state property by eminent domain, but the state denied ownership.
James Osborn was hired to paint the lighthouse in 1973. He
became severely ill and suffered permanently blurred vision from
exposure to the guano in the tower and filed a lawsuit against the
state in 1984. The case was in and out of the courts for 14 years.
In 1988, a Massachusetts group planned to buy the
lighthouse and moving it to Quincy, Massachusetts, where it was to be
converted into a lighthouse museum. A local woman, Shirley Silvia, felt
the structure should stay put. Silvia and others founded the Friends of Plum Beach
Lighthouse but made little progress due to the question of
ownership. The structure continued to deteriorate, a battered hulk that
seemed more an eyesore than a guardian.
In June 1998 a Superior Court ruled that the state
"owned and controlled Plum Beach Lighthouse" at the times relevant to
Osborn's suit. Three months later the suit was finally settled as the
state awarded Osborn $42,000.
The settlement of the ownership issue cleared the way for the Friends of Plum Beach
Lighthouse to acquire the lighthouse. In October 1999, the
Rhode Island Department of Environmental Management transferred the
deed for the 100-year-old structure to the nonprofit organization.
At the deed transfer ceremony, DEM Director Jan H. Reitsma
The determined efforts of the Friends of Plum Beach
Lighthouse, Inc., have now paid off and will ensure that the
lighthouse will continue to have an important place in Rhode Island's
Senator John Chafee was quoted in the press release for the
There are no better symbols of reliability, constancy
and guidance than lighthouses... I'm proud to have played a role in
this worthy endeavor, and I tip my hat to Shirley Silvia and the Friends of Plum Beach
Lighthouse, Inc. Through their dogged persistence, they have
made this day possible. Three cheers!
In 1999 the Friends of Plum Beach
Lighthouse received $500,000 under the Transportation Act for
the 21st Century, known as TEA-21. In August 2000 a team from Newport
Collaborative Architects visited the lighthouse. A preliminary estimate
of $955,000 for a complete restoration of the lighthouse, inside and
out, was made in October 2000.
It was eventually decided to move forward with a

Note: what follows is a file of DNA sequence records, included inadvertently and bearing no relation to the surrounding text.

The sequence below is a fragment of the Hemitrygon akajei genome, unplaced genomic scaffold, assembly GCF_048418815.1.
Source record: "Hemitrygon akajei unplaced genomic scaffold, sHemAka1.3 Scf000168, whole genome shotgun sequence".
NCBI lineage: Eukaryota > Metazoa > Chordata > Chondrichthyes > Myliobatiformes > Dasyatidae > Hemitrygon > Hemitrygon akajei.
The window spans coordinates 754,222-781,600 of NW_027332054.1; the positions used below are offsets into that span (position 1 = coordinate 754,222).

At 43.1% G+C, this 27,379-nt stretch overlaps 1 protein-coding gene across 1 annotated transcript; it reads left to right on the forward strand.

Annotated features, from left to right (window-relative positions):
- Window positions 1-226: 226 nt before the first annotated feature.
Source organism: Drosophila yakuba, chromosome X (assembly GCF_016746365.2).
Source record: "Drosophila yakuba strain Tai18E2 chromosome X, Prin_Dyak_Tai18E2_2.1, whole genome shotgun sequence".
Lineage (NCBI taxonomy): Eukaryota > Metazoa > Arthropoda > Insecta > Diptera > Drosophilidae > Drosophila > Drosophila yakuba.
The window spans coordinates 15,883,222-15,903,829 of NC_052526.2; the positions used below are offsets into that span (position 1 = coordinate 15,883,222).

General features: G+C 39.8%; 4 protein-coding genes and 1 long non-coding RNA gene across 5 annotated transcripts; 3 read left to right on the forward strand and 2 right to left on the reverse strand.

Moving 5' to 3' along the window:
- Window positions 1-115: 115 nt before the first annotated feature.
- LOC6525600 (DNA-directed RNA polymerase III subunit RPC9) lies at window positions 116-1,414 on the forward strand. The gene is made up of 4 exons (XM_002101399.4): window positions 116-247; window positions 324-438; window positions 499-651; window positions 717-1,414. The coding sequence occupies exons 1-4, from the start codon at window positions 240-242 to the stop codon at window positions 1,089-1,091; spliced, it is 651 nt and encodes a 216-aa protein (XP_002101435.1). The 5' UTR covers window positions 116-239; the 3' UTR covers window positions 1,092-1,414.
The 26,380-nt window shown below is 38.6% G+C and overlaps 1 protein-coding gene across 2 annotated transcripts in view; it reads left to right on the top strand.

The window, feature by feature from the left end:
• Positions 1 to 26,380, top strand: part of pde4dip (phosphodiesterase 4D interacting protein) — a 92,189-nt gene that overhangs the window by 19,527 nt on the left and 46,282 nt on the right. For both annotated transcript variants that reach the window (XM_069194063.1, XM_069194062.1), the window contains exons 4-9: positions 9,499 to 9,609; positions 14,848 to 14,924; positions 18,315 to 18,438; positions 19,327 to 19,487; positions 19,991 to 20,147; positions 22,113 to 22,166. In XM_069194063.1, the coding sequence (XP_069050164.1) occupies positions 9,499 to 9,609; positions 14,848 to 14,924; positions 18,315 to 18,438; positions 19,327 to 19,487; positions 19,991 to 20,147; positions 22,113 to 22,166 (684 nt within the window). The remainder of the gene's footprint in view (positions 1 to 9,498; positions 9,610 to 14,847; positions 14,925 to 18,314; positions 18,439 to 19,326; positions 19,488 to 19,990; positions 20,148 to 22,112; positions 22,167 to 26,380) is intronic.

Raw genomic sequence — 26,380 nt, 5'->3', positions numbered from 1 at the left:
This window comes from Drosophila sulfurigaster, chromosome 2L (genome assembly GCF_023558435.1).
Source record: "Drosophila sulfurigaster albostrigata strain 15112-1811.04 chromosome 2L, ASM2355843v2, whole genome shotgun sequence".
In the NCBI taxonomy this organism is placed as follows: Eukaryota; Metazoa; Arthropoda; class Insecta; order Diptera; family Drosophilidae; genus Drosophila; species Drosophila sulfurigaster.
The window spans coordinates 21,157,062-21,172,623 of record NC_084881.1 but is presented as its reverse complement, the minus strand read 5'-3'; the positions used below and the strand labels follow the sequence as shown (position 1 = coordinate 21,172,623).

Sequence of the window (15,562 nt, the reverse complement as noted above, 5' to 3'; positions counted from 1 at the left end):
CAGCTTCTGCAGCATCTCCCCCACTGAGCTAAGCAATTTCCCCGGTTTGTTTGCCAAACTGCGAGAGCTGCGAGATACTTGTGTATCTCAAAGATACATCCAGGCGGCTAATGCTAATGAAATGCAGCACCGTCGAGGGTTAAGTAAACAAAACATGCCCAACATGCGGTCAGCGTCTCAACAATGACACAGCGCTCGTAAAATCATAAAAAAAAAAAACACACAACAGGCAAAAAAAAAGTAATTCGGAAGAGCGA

restoration of the exterior first. In early 2003 a contract was awarded
to the Abcore Restoration Company of Narragansett, RI, and work began
in late June 2003.
October 21, 1999 - The day
of the deed transfer
L to R: Jan Reitsma, DEM;
Shirley Silvia, Dot Silva, George Silva, and Alda Kaye of the Friends
of Plum Beach Lighthouse
Keith Lescarbeau of Abcore
at work at Plum Beach Lighthouse.
Photo by David Zapatka, courtesy of
Friends of Plum Beach Lighthouse.
An astonishing 52 tons of pigeon guano was removed
from inside the tower with the help of Clean Harbors Environmental
Services, and it's hoped that the interior can be fully restored in the
future. The Abcore crew under Keith Lescarbeau removed a half-inch
layer of rust from the outside of the caisson and added reinforcing
steel bands to the caisson to prevent further damage. The stone riprap
around the caisson was also reinforced.
The upper gallery and its railing were repaired, new
doors and windows installed, and eight new glass panels were installed
in the lantern. The lighthouse has been repainted in its original color
scheme with the lantern and caisson black while the tower is painted
brown on its upper portion and white on the lower half. The Coast Guard
approved the return of a light to the lighthouse, once again making it
an active aid to navigation.
Plum Beach Light can be seen distantly from shore
and as you're driving over the Jamestown-Verrazzano Bridge, but it is
best viewed by boat.
To help with the ongoing preservation of Plum Beach
- You can read much more about this lighthouse in
the book The
Lighthouses of Rhode Island by Jeremy D'Entremont.
The lighthouse toward the
end of the 2003 renovation.
Photo by David Zapatka, courtesy of
Friends of Plum Beach Lighthouse.
- Keepers: (This
list is a work in progress. If you have any information on the keepers
of this lighthouse, I'd love to hear from you. You can email me at
email@example.com. Anyone copying this list onto another web site does
so at their own risk, as the list is always subject to updates and
- Joseph L. Eaton (1897-1899); Judson G. Allen (1899-1904);
George Ehrhardt (1904-1911); George A. Troy (1911-1913); Charles Ormsby
(c. 1915 - mid-1920s); ? Robarge (c. 1920s); "Moon" Mullins (c. 1920s);
Edwin S. Babcock, substitute keeper (early 1920s - 1938); Reuben
Phillips (late 1920s - c. 1938); John Otto Ganze, (assistant c. 1933-c.
1938, keeper c. 1938-1940).